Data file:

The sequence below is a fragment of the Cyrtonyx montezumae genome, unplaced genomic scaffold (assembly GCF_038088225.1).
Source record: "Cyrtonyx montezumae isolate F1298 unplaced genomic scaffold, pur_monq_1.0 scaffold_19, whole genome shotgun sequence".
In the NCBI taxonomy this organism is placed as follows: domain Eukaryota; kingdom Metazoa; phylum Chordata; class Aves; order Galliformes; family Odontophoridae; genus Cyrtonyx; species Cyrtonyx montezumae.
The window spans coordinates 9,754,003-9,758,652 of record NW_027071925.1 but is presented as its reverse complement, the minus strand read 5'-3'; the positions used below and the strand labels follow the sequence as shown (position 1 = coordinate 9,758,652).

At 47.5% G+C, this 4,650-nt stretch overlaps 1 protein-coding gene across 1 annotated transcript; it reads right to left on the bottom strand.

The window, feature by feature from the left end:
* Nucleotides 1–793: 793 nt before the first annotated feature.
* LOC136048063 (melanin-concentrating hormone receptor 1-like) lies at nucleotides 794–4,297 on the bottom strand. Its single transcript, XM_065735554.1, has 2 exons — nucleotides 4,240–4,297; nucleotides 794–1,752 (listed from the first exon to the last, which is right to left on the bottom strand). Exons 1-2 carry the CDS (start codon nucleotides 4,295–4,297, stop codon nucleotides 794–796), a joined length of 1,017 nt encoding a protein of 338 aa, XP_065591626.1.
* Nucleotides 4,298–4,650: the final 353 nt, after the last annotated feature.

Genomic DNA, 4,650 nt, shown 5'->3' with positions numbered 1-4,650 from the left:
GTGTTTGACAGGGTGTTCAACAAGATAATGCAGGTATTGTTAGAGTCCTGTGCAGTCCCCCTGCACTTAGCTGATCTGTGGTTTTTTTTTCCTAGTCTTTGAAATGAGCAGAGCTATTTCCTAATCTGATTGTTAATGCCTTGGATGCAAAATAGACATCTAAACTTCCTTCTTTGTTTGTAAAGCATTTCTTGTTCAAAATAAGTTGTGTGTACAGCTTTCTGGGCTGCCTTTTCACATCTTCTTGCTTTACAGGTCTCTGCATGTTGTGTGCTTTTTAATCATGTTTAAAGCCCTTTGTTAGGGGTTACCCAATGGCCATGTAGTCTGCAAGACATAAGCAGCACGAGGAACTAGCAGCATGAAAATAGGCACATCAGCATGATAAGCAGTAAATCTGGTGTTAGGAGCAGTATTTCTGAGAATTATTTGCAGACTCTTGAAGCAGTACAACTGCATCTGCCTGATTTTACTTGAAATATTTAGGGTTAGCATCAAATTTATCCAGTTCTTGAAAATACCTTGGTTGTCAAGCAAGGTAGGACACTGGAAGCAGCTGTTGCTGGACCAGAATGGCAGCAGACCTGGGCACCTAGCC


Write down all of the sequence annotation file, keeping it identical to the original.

The sequence below is a fragment of the Cyrtonyx montezumae genome, unplaced genomic scaffold (assembly GCF_038088225.1).
Source record: "Cyrtonyx montezumae isolate F1298 unplaced genomic scaffold, pur_monq_1.0 scaffold_19, whole genome shotgun sequence".
In the NCBI taxonomy this organism is placed as follows: domain Eukaryota; kingdom Metazoa; phylum Chordata; class Aves; order Galliformes; family Odontophoridae; genus Cyrtonyx; species Cyrtonyx montezumae.
The window spans coordinates 9,754,003-9,758,652 of record NW_027071925.1 but is presented as its reverse complement, the minus strand read 5'-3'; the positions used below and the strand labels follow the sequence as shown (position 1 = coordinate 9,758,652).

At 47.5% G+C, this 4,650-nt stretch overlaps 1 protein-coding gene across 1 annotated transcript; it reads right to left on the bottom strand.

The window, feature by feature from the left end:
* Nucleotides 1–793: 793 nt before the first annotated feature.
* LOC136048063 (melanin-concentrating hormone receptor 1-like) lies at nucleotides 794–4,297 on the bottom strand. Its single transcript, XM_065735554.1, has 2 exons — nucleotides 4,240–4,297; nucleotides 794–1,752 (listed from the first exon to the last, which is right to left on the bottom strand). Exons 1-2 carry the CDS (start codon nucleotides 4,295–4,297, stop codon nucleotides 794–796), a joined length of 1,017 nt encoding a protein of 338 aa, XP_065591626.1.
* Nucleotides 4,298–4,650: the final 353 nt, after the last annotated feature.

Genomic DNA, 4,650 nt, shown 5'->3' with positions numbered 1-4,650 from the left:
GTGTTTGACAGGGTGTTCAACAAGATAATGCAGGTATTGTTAGAGTCCTGTGCAGTCCCCCTGCACTTAGCTGATCTGTGGTTTTTTTTTCCTAGTCTTTGAAATGAGCAGAGCTATTTCCTAATCTGATTGTTAATGCCTTGGATGCAAAATAGACATCTAAACTTCCTTCTTTGTTTGTAAAGCATTTCTTGTTCAAAATAAGTTGTGTGTACAGCTTTCTGGGCTGCCTTTTCACATCTTCTTGCTTTACAGGTCTCTGCATGTTGTGTGCTTTTTAATCATGTTTAAAGCCCTTTGTTAGGGGTTACCCAATGGCCATGTAGTCTGCAAGACATAAGCAGCACGAGGAACTAGCAGCATGAAAATAGGCACATCAGCATGATAAGCAGTAAATCTGGTGTTAGGAGCAGTATTTCTGAGAATTATTTGCAGACTCTTGAAGCAGTACAACTGCATCTGCCTGATTTTACTTGAAATATTTAGGGTTAGCATCAAATTTATCCAGTTCTTGAAAATACCTTGGTTGTCAAGCAAGGTAGGACACTGGAAGCAGCTGTTGCTGGACCAGAATGGCAGCAGACCTGGGCACCTAGCC